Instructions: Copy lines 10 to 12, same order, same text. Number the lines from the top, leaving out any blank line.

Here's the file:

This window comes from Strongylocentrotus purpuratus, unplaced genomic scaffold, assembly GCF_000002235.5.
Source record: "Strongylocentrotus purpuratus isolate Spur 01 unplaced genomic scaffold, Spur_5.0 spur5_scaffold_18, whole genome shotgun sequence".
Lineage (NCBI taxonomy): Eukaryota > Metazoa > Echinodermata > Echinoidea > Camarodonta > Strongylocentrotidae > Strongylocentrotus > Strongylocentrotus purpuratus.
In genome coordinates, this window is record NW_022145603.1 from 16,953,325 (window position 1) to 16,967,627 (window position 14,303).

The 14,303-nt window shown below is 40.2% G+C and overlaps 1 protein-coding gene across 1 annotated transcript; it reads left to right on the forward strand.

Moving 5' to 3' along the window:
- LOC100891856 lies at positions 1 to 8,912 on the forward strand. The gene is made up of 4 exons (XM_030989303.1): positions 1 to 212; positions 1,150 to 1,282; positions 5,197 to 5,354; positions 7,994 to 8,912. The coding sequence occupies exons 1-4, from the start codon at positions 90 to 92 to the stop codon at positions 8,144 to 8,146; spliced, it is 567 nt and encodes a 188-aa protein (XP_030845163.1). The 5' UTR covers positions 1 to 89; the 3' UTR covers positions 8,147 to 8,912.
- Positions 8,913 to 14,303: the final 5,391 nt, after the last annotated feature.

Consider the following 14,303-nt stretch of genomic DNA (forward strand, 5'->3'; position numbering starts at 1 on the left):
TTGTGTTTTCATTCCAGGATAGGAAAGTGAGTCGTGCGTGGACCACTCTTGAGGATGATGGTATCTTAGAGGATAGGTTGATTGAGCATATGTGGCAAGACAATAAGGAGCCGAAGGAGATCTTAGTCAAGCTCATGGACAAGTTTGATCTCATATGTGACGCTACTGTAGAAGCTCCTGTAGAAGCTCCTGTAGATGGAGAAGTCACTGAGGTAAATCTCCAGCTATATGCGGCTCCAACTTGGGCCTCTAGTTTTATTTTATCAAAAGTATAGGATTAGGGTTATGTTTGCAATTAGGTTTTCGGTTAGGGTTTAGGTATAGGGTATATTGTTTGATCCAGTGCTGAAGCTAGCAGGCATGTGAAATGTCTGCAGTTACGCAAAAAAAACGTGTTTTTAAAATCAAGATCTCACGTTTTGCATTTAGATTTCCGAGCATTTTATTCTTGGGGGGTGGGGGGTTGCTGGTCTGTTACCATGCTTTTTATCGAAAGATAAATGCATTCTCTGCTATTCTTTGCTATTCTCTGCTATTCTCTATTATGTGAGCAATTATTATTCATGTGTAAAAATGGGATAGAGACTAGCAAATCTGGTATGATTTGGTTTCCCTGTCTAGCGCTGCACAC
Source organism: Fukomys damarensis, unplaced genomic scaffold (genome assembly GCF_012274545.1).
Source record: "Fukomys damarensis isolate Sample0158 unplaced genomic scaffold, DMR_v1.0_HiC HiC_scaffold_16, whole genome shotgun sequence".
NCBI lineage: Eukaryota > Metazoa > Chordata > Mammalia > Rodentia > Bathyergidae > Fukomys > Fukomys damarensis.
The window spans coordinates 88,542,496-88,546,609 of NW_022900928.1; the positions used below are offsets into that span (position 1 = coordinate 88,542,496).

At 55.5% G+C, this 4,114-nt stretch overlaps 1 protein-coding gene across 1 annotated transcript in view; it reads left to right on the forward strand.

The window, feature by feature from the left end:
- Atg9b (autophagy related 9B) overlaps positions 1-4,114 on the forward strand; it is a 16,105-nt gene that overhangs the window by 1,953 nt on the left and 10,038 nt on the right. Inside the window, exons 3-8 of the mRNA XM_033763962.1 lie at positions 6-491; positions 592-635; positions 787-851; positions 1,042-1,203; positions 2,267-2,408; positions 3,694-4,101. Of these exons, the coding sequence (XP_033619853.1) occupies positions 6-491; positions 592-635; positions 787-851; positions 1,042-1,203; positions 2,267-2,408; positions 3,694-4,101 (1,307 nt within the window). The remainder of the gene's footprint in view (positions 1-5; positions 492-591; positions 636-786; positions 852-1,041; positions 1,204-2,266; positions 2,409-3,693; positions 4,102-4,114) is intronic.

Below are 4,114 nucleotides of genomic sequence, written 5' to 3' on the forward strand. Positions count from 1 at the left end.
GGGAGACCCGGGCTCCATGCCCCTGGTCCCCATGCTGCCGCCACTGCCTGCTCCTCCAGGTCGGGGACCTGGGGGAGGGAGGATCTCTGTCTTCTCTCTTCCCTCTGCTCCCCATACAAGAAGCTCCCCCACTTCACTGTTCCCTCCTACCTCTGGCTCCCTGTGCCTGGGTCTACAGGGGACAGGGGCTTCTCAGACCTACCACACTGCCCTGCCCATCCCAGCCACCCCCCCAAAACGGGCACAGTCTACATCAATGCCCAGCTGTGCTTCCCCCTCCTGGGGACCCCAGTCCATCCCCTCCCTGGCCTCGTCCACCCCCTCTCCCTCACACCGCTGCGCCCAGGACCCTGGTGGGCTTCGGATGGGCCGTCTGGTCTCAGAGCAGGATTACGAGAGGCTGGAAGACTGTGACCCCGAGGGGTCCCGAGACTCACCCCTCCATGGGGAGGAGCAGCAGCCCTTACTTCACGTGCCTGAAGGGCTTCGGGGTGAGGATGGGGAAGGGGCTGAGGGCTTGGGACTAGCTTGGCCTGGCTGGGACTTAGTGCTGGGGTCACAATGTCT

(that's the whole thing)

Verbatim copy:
TTGTGTTTTCATTCCAGGATAGGAAAGTGAGTCGTGCGTGGACCACTCTTGAGGATGATGGTATCTTAGAGGATAGGTTGATTGAGCATATGTGGCAAGACAATAAGGAGCCGAAGGAGATCTTAGTCAAGCTCATGGACAAGTTTGATCTCATATGTGACGCTACTGTAGAAGCTCCTGTAGAAGCTCCTGTAGATGGAGAAGTCACTGAGGTAAATCTCCAGCTATATGCGGCTCCAACTTGGGCCTCTAGTTTTATTTTATCAAAAGTATAGGATTAGGGTTATGTTTGCAATTAGGTTTTCGGTTAGGGTTTAGGTATAGGGTATATTGTTTGATCCAGTGCTGAAGCTAGCAGGCATGTGAAATGTCTGCAGTTACGCAAAAAAAACGTGTTTTTAAAATCAAGATCTCACGTTTTGCATTTAGATTTCCGAGCATTTTATTCTTGGGGGGTGGGGGGTTGCTGGTCTGTTACCATGCTTTTTATCGAAAGATAAATGCATTCTCTGCTATTCTTTGCTATTCTCTGCTATTCTCTATTATGTGAGCAATTATTATTCATGTGTAAAAATGGGATAGAGACTAGCAAATCTGGTATGATTTGGTTTCCCTGTCTAGCGCTGCACAC
Source organism: Fukomys damarensis, unplaced genomic scaffold (genome assembly GCF_012274545.1).
Source record: "Fukomys damarensis isolate Sample0158 unplaced genomic scaffold, DMR_v1.0_HiC HiC_scaffold_16, whole genome shotgun sequence".